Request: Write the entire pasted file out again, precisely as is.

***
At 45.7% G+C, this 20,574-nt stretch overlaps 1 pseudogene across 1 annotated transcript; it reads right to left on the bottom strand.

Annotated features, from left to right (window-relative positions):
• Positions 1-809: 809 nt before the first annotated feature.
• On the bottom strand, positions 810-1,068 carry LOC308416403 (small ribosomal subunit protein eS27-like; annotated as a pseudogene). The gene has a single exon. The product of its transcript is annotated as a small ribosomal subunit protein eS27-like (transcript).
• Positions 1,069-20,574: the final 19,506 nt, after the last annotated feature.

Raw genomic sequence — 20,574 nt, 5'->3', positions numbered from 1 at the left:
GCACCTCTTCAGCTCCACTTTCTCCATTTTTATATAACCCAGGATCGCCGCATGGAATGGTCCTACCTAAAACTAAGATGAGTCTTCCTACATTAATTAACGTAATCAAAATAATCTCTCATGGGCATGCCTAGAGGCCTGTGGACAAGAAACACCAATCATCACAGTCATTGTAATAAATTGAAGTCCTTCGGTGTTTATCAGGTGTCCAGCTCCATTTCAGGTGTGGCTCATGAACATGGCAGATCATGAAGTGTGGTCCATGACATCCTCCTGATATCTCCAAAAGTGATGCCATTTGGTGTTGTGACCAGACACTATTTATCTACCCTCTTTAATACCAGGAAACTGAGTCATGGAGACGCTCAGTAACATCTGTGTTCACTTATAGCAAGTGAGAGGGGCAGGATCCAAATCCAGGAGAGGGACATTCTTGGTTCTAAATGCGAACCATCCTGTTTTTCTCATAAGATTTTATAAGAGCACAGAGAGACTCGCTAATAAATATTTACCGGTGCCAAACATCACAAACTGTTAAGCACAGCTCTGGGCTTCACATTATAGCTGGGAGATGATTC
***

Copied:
At 45.7% G+C, this 20,574-nt stretch overlaps 1 pseudogene across 1 annotated transcript; it reads right to left on the bottom strand.

Annotated features, from left to right (window-relative positions):
• Positions 1-809: 809 nt before the first annotated feature.
• On the bottom strand, positions 810-1,068 carry LOC308416403 (small ribosomal subunit protein eS27-like; annotated as a pseudogene). The gene has a single exon. The product of its transcript is annotated as a small ribosomal subunit protein eS27-like (transcript).
• Positions 1,069-20,574: the final 19,506 nt, after the last annotated feature.

Raw genomic sequence — 20,574 nt, 5'->3', positions numbered from 1 at the left:
GCACCTCTTCAGCTCCACTTTCTCCATTTTTATATAACCCAGGATCGCCGCATGGAATGGTCCTACCTAAAACTAAGATGAGTCTTCCTACATTAATTAACGTAATCAAAATAATCTCTCATGGGCATGCCTAGAGGCCTGTGGACAAGAAACACCAATCATCACAGTCATTGTAATAAATTGAAGTCCTTCGGTGTTTATCAGGTGTCCAGCTCCATTTCAGGTGTGGCTCATGAACATGGCAGATCATGAAGTGTGGTCCATGACATCCTCCTGATATCTCCAAAAGTGATGCCATTTGGTGTTGTGACCAGACACTATTTATCTACCCTCTTTAATACCAGGAAACTGAGTCATGGAGACGCTCAGTAACATCTGTGTTCACTTATAGCAAGTGAGAGGGGCAGGATCCAAATCCAGGAGAGGGACATTCTTGGTTCTAAATGCGAACCATCCTGTTTTTCTCATAAGATTTTATAAGAGCACAGAGAGACTCGCTAATAAATATTTACCGGTGCCAAACATCACAAACTGTTAAGCACAGCTCTGGGCTTCACATTATAGCTGGGAGATGATTC